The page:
Definitely. And what’s amazing, the last couple years, is how we’ve seen the internal world and external world combine. Sandra Fluke, speaking at the DNC last night. The personal becoming the political in a very real way.
It seems crazy to me that those issues are still so similar to what they were 25 years ago, when I first started becoming active in politics and music, you know? It seems outrageous, that they’re fucking like, “Birth control should be covered under an insurance policy. It should be just a normal part of women’s healthcare.” That seems radical? Fuck, come on! That just seems crazy to me, that we’re still arguing about that.
One lyric from Kill My Blues that caught my eye was on “No Bad News Tonight”, when you mention texting. Do you think things like texting, or the Internet, would have changed anything about the Olympia scene you started off in?
Oh yeah, yeah. I mean, it was such a weirdly internal scene. People just turned out to things for their friends. People really were drawn to other music fans in this way, it seemed really due for. Yeah, I wonder what all of the technology we have today would have done to that scene. We wouldn’t have been as close as we were. I mean everyone in that town, it was so small, and you see everyone all the time, and you talk about music the whole time. That, it really seemed to allow me to intensely focus on other songwriters and how they made live shows. You know, we spent all our time thinking about that. It was so intensive, but I wonder nowandays, if people are just so distracted by the many, many things you could be doing. Would we have that same kind of experience? I don’t know.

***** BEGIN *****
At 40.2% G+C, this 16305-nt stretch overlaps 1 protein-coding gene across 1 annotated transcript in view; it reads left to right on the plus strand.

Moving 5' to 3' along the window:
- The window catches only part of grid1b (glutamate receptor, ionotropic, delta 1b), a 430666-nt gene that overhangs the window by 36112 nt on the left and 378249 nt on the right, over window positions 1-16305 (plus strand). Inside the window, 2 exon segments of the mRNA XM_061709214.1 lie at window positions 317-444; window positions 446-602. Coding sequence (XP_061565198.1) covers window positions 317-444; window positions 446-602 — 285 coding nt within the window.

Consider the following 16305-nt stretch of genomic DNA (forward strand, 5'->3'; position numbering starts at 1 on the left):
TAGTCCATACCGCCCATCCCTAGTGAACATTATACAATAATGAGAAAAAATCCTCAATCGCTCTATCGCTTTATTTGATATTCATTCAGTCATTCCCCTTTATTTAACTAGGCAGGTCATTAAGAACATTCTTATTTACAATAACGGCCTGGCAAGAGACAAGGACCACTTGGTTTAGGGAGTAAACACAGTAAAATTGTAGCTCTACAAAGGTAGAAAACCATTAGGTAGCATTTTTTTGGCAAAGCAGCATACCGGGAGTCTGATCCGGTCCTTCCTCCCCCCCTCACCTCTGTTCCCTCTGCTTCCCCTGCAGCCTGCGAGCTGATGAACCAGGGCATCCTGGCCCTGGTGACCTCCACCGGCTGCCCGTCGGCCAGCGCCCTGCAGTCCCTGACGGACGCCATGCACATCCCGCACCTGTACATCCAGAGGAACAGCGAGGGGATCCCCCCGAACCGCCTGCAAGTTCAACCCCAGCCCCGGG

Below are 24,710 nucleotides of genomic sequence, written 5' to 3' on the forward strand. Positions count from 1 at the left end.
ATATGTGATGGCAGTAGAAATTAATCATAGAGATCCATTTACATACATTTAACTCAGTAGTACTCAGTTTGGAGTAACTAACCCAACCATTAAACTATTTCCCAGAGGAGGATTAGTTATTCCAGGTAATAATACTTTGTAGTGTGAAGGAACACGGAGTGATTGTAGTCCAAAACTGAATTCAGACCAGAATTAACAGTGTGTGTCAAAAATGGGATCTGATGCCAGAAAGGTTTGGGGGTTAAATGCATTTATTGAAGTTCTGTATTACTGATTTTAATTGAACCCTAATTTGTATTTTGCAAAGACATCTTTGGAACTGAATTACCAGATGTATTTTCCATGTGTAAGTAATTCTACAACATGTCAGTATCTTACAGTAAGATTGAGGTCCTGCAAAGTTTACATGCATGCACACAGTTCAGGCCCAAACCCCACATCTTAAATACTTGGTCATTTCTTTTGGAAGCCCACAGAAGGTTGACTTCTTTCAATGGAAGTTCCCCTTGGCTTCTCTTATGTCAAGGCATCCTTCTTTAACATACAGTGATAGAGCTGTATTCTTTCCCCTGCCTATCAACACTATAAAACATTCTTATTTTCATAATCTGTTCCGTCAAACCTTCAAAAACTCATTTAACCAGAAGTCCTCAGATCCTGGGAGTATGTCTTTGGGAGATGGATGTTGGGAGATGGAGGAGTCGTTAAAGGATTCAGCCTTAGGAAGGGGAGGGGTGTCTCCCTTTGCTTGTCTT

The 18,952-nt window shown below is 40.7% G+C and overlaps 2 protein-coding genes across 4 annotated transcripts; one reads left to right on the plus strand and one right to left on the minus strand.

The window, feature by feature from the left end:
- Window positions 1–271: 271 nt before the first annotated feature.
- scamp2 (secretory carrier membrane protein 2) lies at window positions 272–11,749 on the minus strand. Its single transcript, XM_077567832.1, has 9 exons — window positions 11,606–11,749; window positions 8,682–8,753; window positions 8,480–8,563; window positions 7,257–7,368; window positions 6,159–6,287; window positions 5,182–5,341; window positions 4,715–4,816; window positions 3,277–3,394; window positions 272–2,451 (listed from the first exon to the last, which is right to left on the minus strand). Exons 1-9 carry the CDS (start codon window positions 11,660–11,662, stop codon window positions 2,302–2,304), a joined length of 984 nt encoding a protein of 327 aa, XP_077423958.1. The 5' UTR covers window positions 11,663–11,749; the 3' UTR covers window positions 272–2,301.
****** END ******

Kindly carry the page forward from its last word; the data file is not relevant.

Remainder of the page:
How does it feel to have your name on the band? To have it be the Corin Tucker Band?
Well, I think that it’s evolved a little bit. With the last record it was much more of a project, and this idea of being a solo record. But I think with this record it’s really evolved into a band, we really collaborated on this record. Everyone was a part of it. So it’s kind of become this different entity, but it’s still—I’m the president. I still have veto power. [laughs]
[laughs] The Barack of the Corin Tucker Band.
That’s right. [laughs]